Photoconvertible Fluorescent Protein EosFP: Biophysical Properties and Cell Biology Applications

@inproceedings{Nienhaus2006PhotoconvertibleFP,
  title={Photoconvertible Fluorescent Protein EosFP: Biophysical Properties and Cell Biology Applications},
  author={G. Nienhaus and K. Nienhaus and Angela H{\"o}lzle and Sergey Ivanchenko and F. Renzi and F. Oswald and Michael Wolff and Florian Schmitt and C. R{\"o}cker and B. Vallone and W. Weidemann and R. Heilker and H. Nar and J. Wiedenmann},
  booktitle={Photochemistry and photobiology},
  year={2006}
}
Abstract EosFP is a fluorescent protein from the coral Lobophyllia hemprichii that changes its fluorescence emission from green to red upon irradiation with near-UV light. Here we present the spectroscopic properties of wild-type EosFP and a variety of monomeric and dimeric mutants and provide a structural interpretation of its oligomerization and photoconversion, which is based on X-ray structure analysis of the green and red species that we reported recently. Because functional expression of… Expand
Photoconversion of the fluorescent protein EosFP: a hybrid potential simulation study reveals intersystem crossings.
TLDR
A theoretical investigation of the photoconversion reaction in the fluorescent protein EosFP is presented, using excited-state hybrid quantum chemical and molecular mechanical potentials, in conjunction with reaction-path-finding techniques, to identify the critical role of the chromophore environment in promoting photoinduced backbone cleavage. Expand
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TLDR
This review discusses the development of advanced variants, using a structure-function based, molecular biophysics approach, of the photoactivatable fluorescent protein EosFP, which can be photoconverted from green to red fluorescence by ~400 nm light. Expand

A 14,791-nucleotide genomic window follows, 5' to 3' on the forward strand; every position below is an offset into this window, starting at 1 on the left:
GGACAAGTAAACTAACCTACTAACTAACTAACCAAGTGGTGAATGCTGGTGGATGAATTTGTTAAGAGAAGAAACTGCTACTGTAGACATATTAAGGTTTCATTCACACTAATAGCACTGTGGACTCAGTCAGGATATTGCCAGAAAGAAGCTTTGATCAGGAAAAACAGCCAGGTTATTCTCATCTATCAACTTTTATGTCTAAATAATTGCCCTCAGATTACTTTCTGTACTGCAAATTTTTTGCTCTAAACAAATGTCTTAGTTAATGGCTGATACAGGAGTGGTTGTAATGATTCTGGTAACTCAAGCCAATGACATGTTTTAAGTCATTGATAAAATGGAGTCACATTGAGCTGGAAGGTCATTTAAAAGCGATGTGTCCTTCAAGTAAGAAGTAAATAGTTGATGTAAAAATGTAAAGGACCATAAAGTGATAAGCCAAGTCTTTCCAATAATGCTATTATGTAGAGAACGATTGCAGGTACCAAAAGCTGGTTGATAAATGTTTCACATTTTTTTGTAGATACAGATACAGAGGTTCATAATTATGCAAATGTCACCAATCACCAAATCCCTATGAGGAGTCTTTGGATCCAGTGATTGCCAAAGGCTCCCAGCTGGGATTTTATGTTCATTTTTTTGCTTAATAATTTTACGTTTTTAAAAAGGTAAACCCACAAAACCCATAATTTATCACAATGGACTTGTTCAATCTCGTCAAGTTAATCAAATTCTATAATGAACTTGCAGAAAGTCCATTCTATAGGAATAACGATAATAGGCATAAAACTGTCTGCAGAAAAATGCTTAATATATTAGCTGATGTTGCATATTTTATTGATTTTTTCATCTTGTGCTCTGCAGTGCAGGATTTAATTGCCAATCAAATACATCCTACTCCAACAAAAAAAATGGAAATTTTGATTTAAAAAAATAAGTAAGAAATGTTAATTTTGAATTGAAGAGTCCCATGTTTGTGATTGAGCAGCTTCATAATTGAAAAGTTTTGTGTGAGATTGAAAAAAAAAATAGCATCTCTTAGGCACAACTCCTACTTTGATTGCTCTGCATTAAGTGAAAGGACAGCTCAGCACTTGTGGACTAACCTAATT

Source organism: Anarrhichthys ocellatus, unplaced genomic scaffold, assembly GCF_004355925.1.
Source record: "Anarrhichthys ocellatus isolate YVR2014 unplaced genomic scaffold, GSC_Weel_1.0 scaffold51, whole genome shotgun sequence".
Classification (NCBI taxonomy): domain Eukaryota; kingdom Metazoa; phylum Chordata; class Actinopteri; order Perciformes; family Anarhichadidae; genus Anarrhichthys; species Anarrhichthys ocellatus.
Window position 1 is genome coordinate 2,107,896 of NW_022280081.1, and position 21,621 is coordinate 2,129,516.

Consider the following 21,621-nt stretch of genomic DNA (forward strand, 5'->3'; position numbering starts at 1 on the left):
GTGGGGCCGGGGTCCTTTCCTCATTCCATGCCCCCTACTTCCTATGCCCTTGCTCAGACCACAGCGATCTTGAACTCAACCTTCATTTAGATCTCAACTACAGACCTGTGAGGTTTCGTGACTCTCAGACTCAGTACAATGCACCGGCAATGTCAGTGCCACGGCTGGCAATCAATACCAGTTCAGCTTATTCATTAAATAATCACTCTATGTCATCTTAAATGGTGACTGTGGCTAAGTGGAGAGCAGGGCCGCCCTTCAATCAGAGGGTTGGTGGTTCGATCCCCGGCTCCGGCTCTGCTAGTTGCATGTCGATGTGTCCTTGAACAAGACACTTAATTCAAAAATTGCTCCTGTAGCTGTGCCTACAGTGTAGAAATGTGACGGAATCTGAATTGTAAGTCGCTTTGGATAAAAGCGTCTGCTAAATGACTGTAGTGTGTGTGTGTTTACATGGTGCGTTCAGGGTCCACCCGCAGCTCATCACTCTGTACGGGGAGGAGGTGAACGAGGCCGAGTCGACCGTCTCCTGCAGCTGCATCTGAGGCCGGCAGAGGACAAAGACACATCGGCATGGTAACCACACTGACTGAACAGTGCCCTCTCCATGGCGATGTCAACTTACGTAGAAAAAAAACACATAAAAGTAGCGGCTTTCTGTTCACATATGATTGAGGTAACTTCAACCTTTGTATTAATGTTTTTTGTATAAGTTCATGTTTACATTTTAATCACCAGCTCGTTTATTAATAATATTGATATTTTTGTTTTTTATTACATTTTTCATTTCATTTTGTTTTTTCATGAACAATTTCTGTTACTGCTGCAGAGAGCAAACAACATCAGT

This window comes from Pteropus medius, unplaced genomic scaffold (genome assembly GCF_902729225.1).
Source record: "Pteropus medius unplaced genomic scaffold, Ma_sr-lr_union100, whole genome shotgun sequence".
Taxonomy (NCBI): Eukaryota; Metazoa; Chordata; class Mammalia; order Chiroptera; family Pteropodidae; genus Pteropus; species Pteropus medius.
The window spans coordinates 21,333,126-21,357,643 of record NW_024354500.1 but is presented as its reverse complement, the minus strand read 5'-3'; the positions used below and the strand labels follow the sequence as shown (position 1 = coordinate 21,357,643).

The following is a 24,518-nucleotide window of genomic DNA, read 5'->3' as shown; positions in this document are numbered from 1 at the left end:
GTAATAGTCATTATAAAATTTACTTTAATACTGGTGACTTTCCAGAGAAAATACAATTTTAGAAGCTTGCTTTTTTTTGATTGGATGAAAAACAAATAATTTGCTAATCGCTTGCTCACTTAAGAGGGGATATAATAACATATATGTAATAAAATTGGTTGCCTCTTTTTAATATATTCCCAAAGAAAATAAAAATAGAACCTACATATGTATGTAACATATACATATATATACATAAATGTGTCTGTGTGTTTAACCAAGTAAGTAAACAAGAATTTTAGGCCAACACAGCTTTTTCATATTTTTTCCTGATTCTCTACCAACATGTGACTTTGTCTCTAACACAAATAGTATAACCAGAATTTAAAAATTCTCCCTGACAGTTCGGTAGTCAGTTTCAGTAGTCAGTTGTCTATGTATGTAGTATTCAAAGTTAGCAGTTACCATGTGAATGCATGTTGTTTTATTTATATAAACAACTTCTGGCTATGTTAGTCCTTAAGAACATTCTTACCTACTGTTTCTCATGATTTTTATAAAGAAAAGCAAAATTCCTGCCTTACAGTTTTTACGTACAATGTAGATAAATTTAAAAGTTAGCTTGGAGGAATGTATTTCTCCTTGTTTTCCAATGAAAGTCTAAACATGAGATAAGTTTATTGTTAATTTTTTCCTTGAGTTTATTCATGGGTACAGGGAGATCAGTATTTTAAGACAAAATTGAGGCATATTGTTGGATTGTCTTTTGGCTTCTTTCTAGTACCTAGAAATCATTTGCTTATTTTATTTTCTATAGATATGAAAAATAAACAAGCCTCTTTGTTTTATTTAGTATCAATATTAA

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Structural basis of enhanced photoconversion yield in green fluorescent protein-like protein Dendra2.
TLDR
The structure, which is very similar to those reported for the closely related proteins EosFP and Kaede, revealed a local structural change involving mainly Arg66 and a water molecule W4, which are part of a charged and hydrogen-bonded cluster of amino acids and water molecules next to the chromophore. Expand
Fluorescent proteins: maturation, photochemistry and photophysics.
  • S. Remington
  • Chemistry, Medicine
  • Current opinion in structural biology
  • 2006
It has long been appreciated that green fluorescent protein (GFP) autocatalytically forms its chromophore in a host-independent process; several of the initial steps in the reaction have recentlyExpand
Photoactivation in green to red converting EosFP and other fluorescent proteins from the GFP family
The green fluorescent protein (GFP) from the hydromedusa Aequorea victoria and its derivatives have become indispensable imaging devices in cell biology. In previous years, a wide variety of GFP-likeExpand
Rational design of photoconvertible and biphotochromic fluorescent proteins for advanced microscopy applications.
TLDR
NijiFP is presented, a promising new fluorescent protein with photoconvertible and biphotochromic properties that make it ideal for advanced fluorescence-based imaging applications and a new set of such enhanced optical highlighters derived from mEosFP and Dendra2. Expand
moxMaple3: a Photoswitchable Fluorescent Protein for PALM and Protein Highlighting in Oxidizing Cellular Environments
TLDR
The engineering of a monomeric photoswitchable FP, moxMaple3, for use in oxidizing cellular environments, especially the eukaryotic secretory pathway is described, and a point mutation to replace a cysteine substantially improved the yield of correctly folded FP capable of chromophore formation, regardless of cellular environment. Expand
Fluorescent proteins of the EosFP clade: intriguing marker tools with multiple photoactivation modes for advanced microscopy
Optical fluorescence microscopy has taken center stage in the exploration of biological structure and dynamics, especially on live specimens, and super-resolution imaging methods continue to deliverExpand
The 1.7 A crystal structure of Dronpa: a photoswitchable green fluorescent protein.
TLDR
A model of reversible photoactivation whereby irradiation with light leads to subtle conformational changes within and around the environment of the chromophore that promotes proton transfer along an intricate polar network is proposed. Expand
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